Pau Hana Patrol: Yard House Waikiki

Aug. 30, 2014 | 1 Comment In the Star-Advertiser Friday Print Edition
Yard House offers a wide selection of beer. (George F. Lee / glee@staradvertiser.com)

Yard House offers a wide selection of beer. (George F. Lee / glee@staradvertiser.com)

BY ELIZABETH KIESZKOWSKI / ekieszkowski@staradvertiser.com

Well all right, Yard House — now that’s what I call a happy hour!

On weekday afternoons and late-night Sundays through Wednesdays, you make a good selection of your appetizers available at half price — and it’s a true discount, with your generous plates served just as they are during prime time.

YARD HOUSE

226 Lewers St.

(808) 923-9273
yardhouse.com/hi/honolulu-restaurant

Happy Hour:
2-5:30 p.m. Monday-Friday; 10:30 p.m.-close Sunday – Wednesday
» Domestic pints, $3.75
» Craft, import pints and goblets, $4.50-$6.75
» Well drinks, $4.50-$5
» Specialty drinks, $2 off
» Selected half-price appetizers

To sweeten the deal, you offer discounts on pretty much every kind of alcohol you serve, from high-alcohol Belgian beer to crafted cocktails to house wine, bringing the cost of grabbing a drink in Waikiki down below prices offered at many a bar in town.

What can I say? Thank you for being you.

THE EXPERIENCE

The Yard House experience is pretty much the same it has been since opening in Waikiki in 2007 — not that there’s anything wrong with that. The national chain of beer-obsessed restaurants has a firm grasp on its mission, which is to serve up generous plates of better-than-average, pub-friendly fare and a mind-boggling array of international draft beers (along with a decent craft cocktail menu) in a cavelike, comfortable, classic-rock-blaring refuge from sun, sand and traffic.

With a pleasingly loud soundtrack that ranges from Pink Floyd and Foghat to the B-52s and Kings of Leon, more beer than any crowd could drink in one sitting and a young staff revved up to handle the crowds that descend on Yard House day through night, the atmosphere is friendly and vibrant.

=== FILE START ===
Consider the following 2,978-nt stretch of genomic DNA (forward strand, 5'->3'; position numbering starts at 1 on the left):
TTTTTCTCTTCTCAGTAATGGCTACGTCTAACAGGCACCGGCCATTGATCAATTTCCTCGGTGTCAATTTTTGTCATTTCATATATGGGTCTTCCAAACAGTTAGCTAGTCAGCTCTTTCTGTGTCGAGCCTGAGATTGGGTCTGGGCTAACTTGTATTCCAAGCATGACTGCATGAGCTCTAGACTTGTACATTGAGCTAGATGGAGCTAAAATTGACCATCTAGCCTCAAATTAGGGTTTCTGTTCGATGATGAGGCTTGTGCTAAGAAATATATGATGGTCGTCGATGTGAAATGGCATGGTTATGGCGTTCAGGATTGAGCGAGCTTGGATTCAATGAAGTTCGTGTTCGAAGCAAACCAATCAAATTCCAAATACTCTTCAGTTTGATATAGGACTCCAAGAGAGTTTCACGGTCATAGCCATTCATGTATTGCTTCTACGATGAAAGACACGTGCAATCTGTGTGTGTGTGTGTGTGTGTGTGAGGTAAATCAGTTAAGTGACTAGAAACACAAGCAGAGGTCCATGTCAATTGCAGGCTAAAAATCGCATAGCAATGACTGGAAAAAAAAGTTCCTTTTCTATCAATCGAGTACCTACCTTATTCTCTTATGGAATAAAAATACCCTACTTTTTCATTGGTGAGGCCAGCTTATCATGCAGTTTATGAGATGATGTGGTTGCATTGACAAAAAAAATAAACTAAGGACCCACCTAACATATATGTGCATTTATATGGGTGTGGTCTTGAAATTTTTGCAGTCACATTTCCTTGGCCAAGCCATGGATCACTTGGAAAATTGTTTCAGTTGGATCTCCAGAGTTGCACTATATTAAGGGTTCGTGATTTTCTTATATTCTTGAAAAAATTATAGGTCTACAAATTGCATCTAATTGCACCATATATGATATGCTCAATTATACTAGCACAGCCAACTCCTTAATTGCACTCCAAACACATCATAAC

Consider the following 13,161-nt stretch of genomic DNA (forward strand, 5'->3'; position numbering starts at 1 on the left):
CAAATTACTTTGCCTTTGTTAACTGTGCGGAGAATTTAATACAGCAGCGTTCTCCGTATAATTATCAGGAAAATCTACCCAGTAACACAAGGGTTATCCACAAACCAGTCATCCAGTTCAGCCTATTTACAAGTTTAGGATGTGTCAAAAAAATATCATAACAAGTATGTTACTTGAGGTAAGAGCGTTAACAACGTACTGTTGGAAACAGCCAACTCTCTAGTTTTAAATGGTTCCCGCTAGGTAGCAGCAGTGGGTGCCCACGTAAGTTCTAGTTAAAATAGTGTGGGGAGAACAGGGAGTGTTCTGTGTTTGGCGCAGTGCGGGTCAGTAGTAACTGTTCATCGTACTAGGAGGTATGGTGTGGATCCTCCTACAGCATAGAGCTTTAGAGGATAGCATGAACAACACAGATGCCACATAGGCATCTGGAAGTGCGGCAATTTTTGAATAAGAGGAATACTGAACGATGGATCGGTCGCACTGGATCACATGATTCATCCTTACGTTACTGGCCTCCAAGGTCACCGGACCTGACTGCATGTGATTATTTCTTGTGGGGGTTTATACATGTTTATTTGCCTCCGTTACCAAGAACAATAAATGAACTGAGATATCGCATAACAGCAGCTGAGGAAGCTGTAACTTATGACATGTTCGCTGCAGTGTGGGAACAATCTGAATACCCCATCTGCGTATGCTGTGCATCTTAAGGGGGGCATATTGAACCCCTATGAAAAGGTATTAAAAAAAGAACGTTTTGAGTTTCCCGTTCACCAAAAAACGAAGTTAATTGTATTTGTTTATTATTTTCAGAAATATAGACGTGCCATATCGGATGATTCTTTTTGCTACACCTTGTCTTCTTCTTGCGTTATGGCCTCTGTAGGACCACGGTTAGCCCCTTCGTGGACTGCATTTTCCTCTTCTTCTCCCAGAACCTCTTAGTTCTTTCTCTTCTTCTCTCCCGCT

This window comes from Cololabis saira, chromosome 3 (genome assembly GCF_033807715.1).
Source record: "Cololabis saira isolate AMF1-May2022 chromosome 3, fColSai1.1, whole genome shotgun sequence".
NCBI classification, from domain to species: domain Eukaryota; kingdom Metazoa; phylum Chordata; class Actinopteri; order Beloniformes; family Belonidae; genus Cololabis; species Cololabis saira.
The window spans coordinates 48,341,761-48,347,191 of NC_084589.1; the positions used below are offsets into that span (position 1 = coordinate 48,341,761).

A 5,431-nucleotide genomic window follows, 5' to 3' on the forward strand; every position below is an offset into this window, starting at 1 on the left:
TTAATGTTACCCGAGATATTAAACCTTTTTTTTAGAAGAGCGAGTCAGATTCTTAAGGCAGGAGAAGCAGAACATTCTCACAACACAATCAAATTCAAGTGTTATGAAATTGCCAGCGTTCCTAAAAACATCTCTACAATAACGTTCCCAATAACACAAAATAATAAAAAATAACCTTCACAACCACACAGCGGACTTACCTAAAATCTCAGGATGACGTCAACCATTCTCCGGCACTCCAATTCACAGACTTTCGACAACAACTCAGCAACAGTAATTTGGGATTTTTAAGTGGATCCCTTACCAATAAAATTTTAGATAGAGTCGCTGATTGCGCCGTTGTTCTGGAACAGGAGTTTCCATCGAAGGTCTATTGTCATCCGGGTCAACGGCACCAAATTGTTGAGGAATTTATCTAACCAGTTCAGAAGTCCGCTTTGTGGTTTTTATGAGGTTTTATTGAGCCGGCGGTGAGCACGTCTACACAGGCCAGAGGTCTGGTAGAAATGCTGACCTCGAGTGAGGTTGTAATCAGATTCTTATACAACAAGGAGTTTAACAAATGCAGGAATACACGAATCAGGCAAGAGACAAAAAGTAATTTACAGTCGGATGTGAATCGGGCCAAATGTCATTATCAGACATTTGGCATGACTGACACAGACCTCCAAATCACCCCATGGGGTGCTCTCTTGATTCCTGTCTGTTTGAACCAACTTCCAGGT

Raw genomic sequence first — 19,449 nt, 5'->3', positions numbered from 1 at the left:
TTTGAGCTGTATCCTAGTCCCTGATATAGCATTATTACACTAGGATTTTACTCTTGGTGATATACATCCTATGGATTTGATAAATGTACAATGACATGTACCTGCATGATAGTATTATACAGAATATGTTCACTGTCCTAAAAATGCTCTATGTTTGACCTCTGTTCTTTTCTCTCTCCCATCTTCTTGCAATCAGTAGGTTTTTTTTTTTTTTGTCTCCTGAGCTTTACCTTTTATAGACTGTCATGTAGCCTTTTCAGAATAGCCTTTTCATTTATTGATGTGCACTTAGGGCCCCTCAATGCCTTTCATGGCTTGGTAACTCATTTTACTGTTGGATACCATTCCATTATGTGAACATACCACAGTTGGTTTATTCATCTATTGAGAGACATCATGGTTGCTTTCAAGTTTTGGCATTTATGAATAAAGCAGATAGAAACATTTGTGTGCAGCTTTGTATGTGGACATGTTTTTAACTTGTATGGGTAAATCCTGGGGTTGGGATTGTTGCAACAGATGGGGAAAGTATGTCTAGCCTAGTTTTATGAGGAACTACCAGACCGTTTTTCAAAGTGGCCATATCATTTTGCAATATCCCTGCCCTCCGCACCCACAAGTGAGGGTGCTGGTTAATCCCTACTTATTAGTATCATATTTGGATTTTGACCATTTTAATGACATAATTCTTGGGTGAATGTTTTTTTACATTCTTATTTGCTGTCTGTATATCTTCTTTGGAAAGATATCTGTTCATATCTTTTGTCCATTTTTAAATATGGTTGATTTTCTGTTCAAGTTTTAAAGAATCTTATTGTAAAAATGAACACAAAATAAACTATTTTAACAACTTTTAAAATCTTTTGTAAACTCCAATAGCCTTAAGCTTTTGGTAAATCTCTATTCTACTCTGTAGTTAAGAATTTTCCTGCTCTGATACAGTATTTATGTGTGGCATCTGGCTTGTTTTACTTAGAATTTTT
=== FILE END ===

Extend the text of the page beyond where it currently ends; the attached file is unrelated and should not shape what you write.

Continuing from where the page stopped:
At night, the crowd is more likely to be young, and there are plenty of groups of friends, some tourists, some service workers who might be just off their own shifts. That adds more good energy to the room.

The Waikiki restaurant's spicy tuna "roll." (George F. Lee / glee@staradvertiser.com)

The Waikiki restaurant’s spicy tuna “roll.” (George F. Lee / glee@staradvertiser.com)

THE FOOD

I wouldn’t expect the Yard House happy-hour menu to win any culinary prizes, but it aims to please with large portions and value prices.

Choose from the restaurant’s pizzas or sliders, or from a selection of appetizers that are big enough to share among three or four. And remember that the plates are full-sized, not scaled down for happy hour.

I sampled the delicious seared-ahi sashimi (regularly $14.95), a spicy tuna “roll” (regularly $13.95) that is actually a tower of avocado, ahi, edamame and cucumber with wasabi soy sauce, and a plate of lettuce wraps that was almost intimidating in its size and potential for satisfaction. The dish includes stir-fried, smoked tofu, pine nuts and green onions and a choice of chicken (regularly $12.85), tiger shrimp ($14.85) or shiitake and portobello mushrooms ($12.85), served in a crispy wonton bowl with three dipping sauces.

Not realizing how generous the portions would be, I found this was more than enough for two people.

I’ll bring more friends next time.

THE DRINKS

Yard House offers nirvana for beer lovers. I spotted an Anderson Valley Belgian Tripel (regularly $7 a pint, brewed on the Northern California coast) and Imperial IPA ($7.25), that I would definitely want to try. But this time around, I went for the Upper Manhattan (regularly $10.50), a drink with Bulleit rye whiskey, sweet vermouth, peach puree and orange bitters.

Our server warned me it would be “strong,” but I would prefer to call it robust; that drink stiffened up my backbone, warmed my heart and made me glad I spotted it on the menu.

THE VERDICT

Yard House hits the spot, and I like the late-night option. I will be back.

  • freshstart222

    I wish these restauants could stop searing my ahi. I think raw ahi tastes better.